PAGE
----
The theory was developed to show that folks with chronic pain already start their day off with less spoons than a healthy person might. And going for a walk, which may add a spoon to a healthy person’s day, might actually take away a spoon from someone experiencing chronic pain or illness. We all start our days with a different number of spoons. And each task we try to accomplish throughout the day requires energy, it requires spoons.
We don’t wake up with endless spoons. Let’s say my magic number of spoons per day is 12. If I don’t sleep well and I forget to take my antidepressant at night, I’m losing two spoons. So the next morning when I wake up, I’m already at ten spoons instead of twelve. Meaning, I have less energy (mentally, physically, emotionally, spiritually) to tackle my day. So let’s say I have a hard day with my kiddo, a stressful meeting at work and I get a flat tire on the way home. Those things, plus just normal functioning might leave me at -4 spoons before bed because I already started my day low. So by continuing into the deficit, I may go to bed tonight with now -6 spoons. Meaning I wake up tomorrow with only 6 spoons. But I’m also waking up with the same amount of tasks and interactions that would normally use up my 12 spoons.
I, in no way, intend to diminish chronic pain and illnesses. I myself have two chronic illnesses, so perhaps, I have a little more experience and permission to draw this connection. But what I see happening around us is “pandemic or quarantine brain” turning into a chronic illness.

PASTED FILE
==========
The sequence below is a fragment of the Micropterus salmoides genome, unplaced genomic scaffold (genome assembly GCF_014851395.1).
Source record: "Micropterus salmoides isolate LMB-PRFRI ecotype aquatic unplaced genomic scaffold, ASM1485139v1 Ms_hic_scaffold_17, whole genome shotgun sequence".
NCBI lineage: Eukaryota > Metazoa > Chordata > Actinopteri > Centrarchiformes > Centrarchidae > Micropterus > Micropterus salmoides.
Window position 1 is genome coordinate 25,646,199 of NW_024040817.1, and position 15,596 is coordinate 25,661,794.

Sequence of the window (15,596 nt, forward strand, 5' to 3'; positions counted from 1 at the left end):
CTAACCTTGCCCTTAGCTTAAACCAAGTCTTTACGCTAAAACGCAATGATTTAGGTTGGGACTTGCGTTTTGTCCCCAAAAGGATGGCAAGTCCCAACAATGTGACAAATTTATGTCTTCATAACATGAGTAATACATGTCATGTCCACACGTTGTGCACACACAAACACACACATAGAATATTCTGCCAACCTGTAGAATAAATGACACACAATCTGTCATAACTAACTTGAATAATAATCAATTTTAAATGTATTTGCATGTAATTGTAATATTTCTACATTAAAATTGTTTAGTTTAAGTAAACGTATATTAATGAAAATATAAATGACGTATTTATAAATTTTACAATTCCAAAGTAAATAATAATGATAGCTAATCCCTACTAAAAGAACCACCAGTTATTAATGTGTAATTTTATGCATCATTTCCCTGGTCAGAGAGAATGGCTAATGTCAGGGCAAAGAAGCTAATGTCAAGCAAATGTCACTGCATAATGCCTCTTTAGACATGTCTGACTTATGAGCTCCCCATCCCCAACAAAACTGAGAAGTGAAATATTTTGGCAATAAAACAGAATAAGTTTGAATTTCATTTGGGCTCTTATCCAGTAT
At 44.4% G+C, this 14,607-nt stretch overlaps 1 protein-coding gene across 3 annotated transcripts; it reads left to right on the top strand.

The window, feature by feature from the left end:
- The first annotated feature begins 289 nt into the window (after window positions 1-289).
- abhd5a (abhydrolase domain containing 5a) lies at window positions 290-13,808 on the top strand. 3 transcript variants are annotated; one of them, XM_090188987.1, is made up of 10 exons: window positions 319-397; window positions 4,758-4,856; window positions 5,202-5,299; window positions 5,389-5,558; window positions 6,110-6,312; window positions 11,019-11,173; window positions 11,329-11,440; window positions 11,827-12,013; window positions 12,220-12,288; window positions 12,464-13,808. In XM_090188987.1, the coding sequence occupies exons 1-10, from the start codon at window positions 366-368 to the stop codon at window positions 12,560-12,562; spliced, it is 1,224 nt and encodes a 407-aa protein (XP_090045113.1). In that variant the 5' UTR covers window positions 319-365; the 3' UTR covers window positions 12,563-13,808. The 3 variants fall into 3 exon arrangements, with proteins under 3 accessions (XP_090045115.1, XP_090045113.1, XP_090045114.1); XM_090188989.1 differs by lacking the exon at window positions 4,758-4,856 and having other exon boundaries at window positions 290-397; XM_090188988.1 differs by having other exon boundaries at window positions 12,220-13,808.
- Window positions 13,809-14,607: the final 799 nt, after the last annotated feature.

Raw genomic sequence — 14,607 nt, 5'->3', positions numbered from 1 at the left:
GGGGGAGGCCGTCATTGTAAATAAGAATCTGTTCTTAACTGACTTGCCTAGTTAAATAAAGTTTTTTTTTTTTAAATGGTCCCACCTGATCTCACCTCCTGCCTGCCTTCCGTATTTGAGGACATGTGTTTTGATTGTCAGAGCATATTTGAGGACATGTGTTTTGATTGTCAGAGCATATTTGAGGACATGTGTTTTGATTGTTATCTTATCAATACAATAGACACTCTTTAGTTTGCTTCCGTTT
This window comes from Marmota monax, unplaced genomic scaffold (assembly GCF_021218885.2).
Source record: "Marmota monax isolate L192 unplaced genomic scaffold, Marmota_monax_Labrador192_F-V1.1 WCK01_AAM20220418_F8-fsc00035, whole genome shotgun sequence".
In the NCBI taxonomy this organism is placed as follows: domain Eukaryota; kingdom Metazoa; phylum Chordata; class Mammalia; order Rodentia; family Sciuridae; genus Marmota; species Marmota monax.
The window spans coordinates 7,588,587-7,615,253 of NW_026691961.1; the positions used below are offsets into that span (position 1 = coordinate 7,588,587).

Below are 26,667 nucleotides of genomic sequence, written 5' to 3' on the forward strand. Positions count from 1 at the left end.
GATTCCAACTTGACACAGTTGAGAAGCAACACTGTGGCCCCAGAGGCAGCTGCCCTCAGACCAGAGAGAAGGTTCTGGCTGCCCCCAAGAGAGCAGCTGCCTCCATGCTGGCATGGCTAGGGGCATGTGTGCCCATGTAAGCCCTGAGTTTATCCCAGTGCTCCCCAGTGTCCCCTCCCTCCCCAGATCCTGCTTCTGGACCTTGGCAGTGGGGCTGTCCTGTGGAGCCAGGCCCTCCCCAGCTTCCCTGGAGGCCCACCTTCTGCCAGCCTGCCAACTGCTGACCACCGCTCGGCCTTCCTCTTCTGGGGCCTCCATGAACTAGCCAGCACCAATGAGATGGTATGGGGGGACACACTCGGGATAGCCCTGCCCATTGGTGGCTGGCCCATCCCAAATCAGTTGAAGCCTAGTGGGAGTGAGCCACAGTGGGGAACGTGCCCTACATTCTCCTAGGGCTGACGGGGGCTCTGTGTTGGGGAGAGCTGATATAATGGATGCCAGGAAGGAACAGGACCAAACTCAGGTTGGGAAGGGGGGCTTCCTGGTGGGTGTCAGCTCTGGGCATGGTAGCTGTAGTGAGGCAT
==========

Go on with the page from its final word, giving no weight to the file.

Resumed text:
We’ve been experiencing this for over a year. We’ve been tossing out spoons left and right with little to no time and space to collect more spoons. We as parents can’t go for a walk with a friend in the evening (gain a spoon) because we’re trying to find our kid’s mask in the clean laundry pile so we can drive them to their social distanced soccer game (lose a spoon). We can’t drink a quiet cup of coffee in the morning (gain a spoon) because we are trying to gather our children’s things for online school, or is it in school today? What day is it? What time is it? Where should my children be today? (Lose three spoons). We can’t spend our Saturday cooking a healthy meal while curled up with our favorite book (gain two spoons) because we are doing six loads of laundry we didn’t get to during the week while managing the temper tantrums, losing our cool at our kid which just leads them to lose their cool even more (lose four spoons).